Has Logan Paul's Suicide Video Controversy Actually Helped His Brand?
The YouTube star says he's "a good guy who's made a bad decision."
YouTube may have scaled back its relationship with Logan Paul following his "suicide forest" video, but has the controversy actually helped his brand?
The 22-year-old YouTube star sat down with Good Morning America's Michael Strahan Thursday morning for his first TV interview since he was subjected to worldwide condemnation for posting the video.
"I'm a good guy who made a bad decision," Paul told Strahan.
"Logan Paul had been on a redemption tour and I think this was the culmination of it," Taylor Lorenz, tech and culture reporter for The Daily Beast, told InsideEdition.com.
His original video, which was posted Dec. 31, showed a suicide victim that Paul and his friends came across in Japan's Aokigahara forest, a known destination for those looking to end their own lives.
The backlash was swift, forcing Paul to remove the video — which had racked up six million views within the span of just one day.
"The idea was to just do another fun blog, go camp for a night and make another entertaining piece of content in a forest," Paul told Strahan. "Things obviously changed pretty drastically and quickly."
He soon uploaded an emotional apology video, saying he'd had a "severe and continuous lapse in my judgment" and that he needed some time away to "reflect."
YouTube reacted by limiting the scope of its relationship with Paul, one of the video-sharing platform's biggest stars.
"In light of recent events, we have decided to remove Logan Paul’s channels from Google Preferred," YouTube said in a statement. "Additionally, we will not feature Logan in season four of ‘Foursome’ and his new originals are on hold."
After three weeks of no new content, Paul uploaded a YouTube video in which he spoke to Kevin Hines, who survived a jump off the Golden Gate Bridge 17 years ago. He also met with Dr. John Draper, the director of the National Suicide Prevention Lifeline.
“It’s time to start a new chapter in my life as I continue to educate myself and others on suicide,” he said in the video. “I’m humbled and thankful to say this is just the beginning.”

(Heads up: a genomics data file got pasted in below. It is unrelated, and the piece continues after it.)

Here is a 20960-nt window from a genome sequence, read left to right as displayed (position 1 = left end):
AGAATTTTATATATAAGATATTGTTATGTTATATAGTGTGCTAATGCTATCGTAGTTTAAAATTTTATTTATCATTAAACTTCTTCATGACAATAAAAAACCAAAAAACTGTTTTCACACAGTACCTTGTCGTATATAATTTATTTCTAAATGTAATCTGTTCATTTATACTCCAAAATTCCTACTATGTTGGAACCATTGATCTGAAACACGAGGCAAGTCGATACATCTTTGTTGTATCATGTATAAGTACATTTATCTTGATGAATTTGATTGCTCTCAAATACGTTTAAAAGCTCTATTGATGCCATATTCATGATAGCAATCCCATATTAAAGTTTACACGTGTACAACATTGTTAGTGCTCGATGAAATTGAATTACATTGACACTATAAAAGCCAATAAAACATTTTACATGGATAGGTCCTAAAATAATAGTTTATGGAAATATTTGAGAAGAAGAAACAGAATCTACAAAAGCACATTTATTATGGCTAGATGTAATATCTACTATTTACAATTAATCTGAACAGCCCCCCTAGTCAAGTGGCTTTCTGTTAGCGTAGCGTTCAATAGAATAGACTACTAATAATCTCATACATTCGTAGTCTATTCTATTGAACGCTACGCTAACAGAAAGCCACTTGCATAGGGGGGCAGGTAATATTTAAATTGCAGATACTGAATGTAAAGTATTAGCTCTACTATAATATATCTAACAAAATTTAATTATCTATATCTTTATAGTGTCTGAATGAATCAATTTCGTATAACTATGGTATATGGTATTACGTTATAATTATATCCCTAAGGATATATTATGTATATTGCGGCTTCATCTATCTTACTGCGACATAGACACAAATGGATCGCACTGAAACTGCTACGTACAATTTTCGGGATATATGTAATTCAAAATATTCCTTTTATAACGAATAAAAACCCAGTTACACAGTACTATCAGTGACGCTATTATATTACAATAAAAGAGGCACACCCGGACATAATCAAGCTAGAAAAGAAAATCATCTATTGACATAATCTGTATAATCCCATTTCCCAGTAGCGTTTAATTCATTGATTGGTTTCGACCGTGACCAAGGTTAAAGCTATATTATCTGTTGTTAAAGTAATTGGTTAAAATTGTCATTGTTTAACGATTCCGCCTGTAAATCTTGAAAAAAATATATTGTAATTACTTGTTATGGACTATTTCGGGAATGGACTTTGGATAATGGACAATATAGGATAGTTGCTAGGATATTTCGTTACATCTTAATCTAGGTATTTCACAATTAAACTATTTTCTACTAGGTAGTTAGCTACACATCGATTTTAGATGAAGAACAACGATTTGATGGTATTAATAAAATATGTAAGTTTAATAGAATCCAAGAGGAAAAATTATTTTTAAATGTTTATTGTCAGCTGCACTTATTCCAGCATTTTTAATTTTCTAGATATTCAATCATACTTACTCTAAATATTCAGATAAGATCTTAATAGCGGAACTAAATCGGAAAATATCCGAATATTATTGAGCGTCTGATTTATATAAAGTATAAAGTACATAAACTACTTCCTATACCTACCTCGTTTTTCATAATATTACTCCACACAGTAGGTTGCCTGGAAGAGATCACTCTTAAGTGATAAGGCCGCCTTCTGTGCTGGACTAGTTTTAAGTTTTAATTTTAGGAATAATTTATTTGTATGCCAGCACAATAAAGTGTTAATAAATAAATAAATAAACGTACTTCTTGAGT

Paul, whose videos previously centered around large scale pranks, told GMA he believed the controversy "happened for a reason."
"I think that reason is so I could take this experience, learn from it, spread the message — the right way — about suicide prevention and suicide prevention awareness," he said.
He has also pledged to donate $1 million to suicide prevention.
"He is taking ownership of it," Lorenz said.
Despite the controversy, Paul's YouTube popularity has raised significantly, she said.
"This whole fiasco has only helped his brand," Lorenz said. "He’s grown over a million subscribers — he’s now household name. I think that what he did is not unforgivable. Had he been accused of something more problematic or nefarious I think that he probably would have suffered and had a really hard time coming back."
His appearance on GMA is a sign of how much his influence is being recognized by the mainstream media.
"Just the fact that GMA interviewed him sort of validates how giant he had become," Lorenz said. "People who didn’t know who he was before — parents who maybe heard something negative about him a couple weeks ago but didn’t really know him — sort of saw this softer, more positive side of him today and I think it has just grown his brand."
As for his fans, they forgave him long ago. His apology videos were met with a chorus of supportive comments.
"Obviously there are still skeptics, myself included, who maybe doubt how genuine it is, and I think it remains to be seen how he’ll move forward," Lorenz said. "But when it comes to his fan base, they never really abandoned him over this.
"I think he is going to be more than fine."
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